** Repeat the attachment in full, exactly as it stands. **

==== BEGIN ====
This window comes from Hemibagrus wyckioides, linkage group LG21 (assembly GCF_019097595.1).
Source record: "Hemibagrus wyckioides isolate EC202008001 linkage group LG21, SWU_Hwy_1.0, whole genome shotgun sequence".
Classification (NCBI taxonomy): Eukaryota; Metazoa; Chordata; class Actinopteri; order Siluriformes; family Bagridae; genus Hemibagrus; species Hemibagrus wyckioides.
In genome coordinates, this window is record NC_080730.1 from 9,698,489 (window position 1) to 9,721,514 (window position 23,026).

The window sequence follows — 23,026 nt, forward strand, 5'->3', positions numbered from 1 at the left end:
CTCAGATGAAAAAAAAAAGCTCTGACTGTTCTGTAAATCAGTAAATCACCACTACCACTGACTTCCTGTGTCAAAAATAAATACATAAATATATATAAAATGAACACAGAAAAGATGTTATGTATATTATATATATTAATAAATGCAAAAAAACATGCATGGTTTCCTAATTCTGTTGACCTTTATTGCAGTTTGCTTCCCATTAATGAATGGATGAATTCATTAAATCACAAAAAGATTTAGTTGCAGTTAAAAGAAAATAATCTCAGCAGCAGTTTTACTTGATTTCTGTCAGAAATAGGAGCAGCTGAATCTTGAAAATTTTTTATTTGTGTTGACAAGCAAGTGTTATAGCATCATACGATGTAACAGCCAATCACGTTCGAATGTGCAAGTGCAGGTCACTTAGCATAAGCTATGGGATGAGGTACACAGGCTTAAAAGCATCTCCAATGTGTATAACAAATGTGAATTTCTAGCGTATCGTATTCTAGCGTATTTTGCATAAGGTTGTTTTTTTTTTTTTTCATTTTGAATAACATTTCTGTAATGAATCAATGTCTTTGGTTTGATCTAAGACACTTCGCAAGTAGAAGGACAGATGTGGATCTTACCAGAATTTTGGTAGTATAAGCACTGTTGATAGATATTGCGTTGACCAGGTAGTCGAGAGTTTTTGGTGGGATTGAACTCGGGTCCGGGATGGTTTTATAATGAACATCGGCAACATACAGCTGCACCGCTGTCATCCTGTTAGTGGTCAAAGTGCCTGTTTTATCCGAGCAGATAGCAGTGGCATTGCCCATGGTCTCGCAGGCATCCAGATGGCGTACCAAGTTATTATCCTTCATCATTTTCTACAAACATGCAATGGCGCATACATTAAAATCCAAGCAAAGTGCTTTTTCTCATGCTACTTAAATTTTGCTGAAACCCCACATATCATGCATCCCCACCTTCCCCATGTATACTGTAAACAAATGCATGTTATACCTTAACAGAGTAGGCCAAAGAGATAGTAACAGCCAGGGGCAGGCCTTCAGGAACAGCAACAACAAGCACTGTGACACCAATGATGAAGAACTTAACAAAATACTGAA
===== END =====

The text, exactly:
This window comes from Hemibagrus wyckioides, linkage group LG21 (assembly GCF_019097595.1).
Source record: "Hemibagrus wyckioides isolate EC202008001 linkage group LG21, SWU_Hwy_1.0, whole genome shotgun sequence".
Classification (NCBI taxonomy): Eukaryota; Metazoa; Chordata; class Actinopteri; order Siluriformes; family Bagridae; genus Hemibagrus; species Hemibagrus wyckioides.
In genome coordinates, this window is record NC_080730.1 from 9,698,489 (window position 1) to 9,721,514 (window position 23,026).

The window sequence follows — 23,026 nt, forward strand, 5'->3', positions numbered from 1 at the left end:
CTCAGATGAAAAAAAAAAGCTCTGACTGTTCTGTAAATCAGTAAATCACCACTACCACTGACTTCCTGTGTCAAAAATAAATACATAAATATATATAAAATGAACACAGAAAAGATGTTATGTATATTATATATATTAATAAATGCAAAAAAACATGCATGGTTTCCTAATTCTGTTGACCTTTATTGCAGTTTGCTTCCCATTAATGAATGGATGAATTCATTAAATCACAAAAAGATTTAGTTGCAGTTAAAAGAAAATAATCTCAGCAGCAGTTTTACTTGATTTCTGTCAGAAATAGGAGCAGCTGAATCTTGAAAATTTTTTATTTGTGTTGACAAGCAAGTGTTATAGCATCATACGATGTAACAGCCAATCACGTTCGAATGTGCAAGTGCAGGTCACTTAGCATAAGCTATGGGATGAGGTACACAGGCTTAAAAGCATCTCCAATGTGTATAACAAATGTGAATTTCTAGCGTATCGTATTCTAGCGTATTTTGCATAAGGTTGTTTTTTTTTTTTTTCATTTTGAATAACATTTCTGTAATGAATCAATGTCTTTGGTTTGATCTAAGACACTTCGCAAGTAGAAGGACAGATGTGGATCTTACCAGAATTTTGGTAGTATAAGCACTGTTGATAGATATTGCGTTGACCAGGTAGTCGAGAGTTTTTGGTGGGATTGAACTCGGGTCCGGGATGGTTTTATAATGAACATCGGCAACATACAGCTGCACCGCTGTCATCCTGTTAGTGGTCAAAGTGCCTGTTTTATCCGAGCAGATAGCAGTGGCATTGCCCATGGTCTCGCAGGCATCCAGATGGCGTACCAAGTTATTATCCTTCATCATTTTCTACAAACATGCAATGGCGCATACATTAAAATCCAAGCAAAGTGCTTTTTCTCATGCTACTTAAATTTTGCTGAAACCCCACATATCATGCATCCCCACCTTCCCCATGTATACTGTAAACAAATGCATGTTATACCTTAACAGAGTAGGCCAAAGAGATAGTAACAGCCAGGGGCAGGCCTTCAGGAACAGCAACAACAAGCACTGTGACACCAATGATGAAGAACTTAACAAAATACTGAA